Archie Dixon was the son of Charles Dixon and his wife Alice Herbert.
He attended Masterton School [later Central School] where he was a keen sportsman and represented Wairarapa in national hockey tournaments.
After leaving school, he was employed at the drapery shop of C. Smith Ltd, who had a store on Queen St, now the Farmers building.
After leaving school, he also served in the Territorial Army and received training in various aspects of army life including the heavy machine gun.
On one occasion, he was one of 19 men who walked off a parade ground, as they considered their superior officer was not competent.
The officer was drawn from the Ambulance Corps and the men felt that there were more deserving men in their own company who should have been given the position.
Despite his military background and his keenness to serve his country, he was in for a shock when he resigned from C. Smith at the end of 1915 to enlist to with the New Zealand Expeditionary Force.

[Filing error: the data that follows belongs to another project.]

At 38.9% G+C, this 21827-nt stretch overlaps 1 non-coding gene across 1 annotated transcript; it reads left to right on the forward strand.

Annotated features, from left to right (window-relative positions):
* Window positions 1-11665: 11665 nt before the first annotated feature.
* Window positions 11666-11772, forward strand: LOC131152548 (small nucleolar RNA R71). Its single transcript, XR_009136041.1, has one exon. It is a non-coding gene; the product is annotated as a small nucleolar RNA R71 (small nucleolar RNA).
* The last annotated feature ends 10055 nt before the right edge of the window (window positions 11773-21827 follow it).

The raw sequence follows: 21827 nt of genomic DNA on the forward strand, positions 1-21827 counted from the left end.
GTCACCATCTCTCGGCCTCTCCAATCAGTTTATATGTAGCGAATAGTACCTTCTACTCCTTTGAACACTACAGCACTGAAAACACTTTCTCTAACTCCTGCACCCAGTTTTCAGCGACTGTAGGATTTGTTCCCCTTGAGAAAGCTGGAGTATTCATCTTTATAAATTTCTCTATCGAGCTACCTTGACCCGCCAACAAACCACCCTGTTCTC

At his medical, it was decided that he was unfit for service.
He was issued with a distinctive badge and certificate to prove that he had tried to enlist but was not accepted.
Dixon obviously keenly felt the disappointment of being unable to join his fellow soldiers as he kept the badge and certificate among his treasured possessions.
Ironically, given his health status, he continued to play sport but also became very interested in horticulture.
He won several awards after entering his gooseberries in the Masterton Horticultural and Industrial Society shows.
After the war, he went to work for the Wairarapa Farmer’s Cooperative Association (WFCA), next door to C. Smith.
Dixon won awards for his skill at window displays and would even design floats for WFCA entries in local parades.
He would also win prizes for crafts and upholstery in local shows.
In 1920 Dixon married Effie Rayner.
Sport continued to play a big part in his life, and by 1920 he was captain of the Wairarapa hockey team.
This was not the only sport that he played, with tennis, bowls and cricket other sports he engaged in.
In one cricket game against Carterton, Dixon took seven wickets for just one run.
All the clippings of the games he played in he kept in a scrapbook, his name frequently appearing as worthy of mention.
In 1933 Dixon left the WFCA to take up the position of manager at the drapery department of John Graham and Company Limited.
There he continued to show his flair for window dressing, and arranged several eye-catching displays.
Archie Dixon lived in Masterton for the rest of his life and died in 1968, at the age of 77.
– Mark Pacey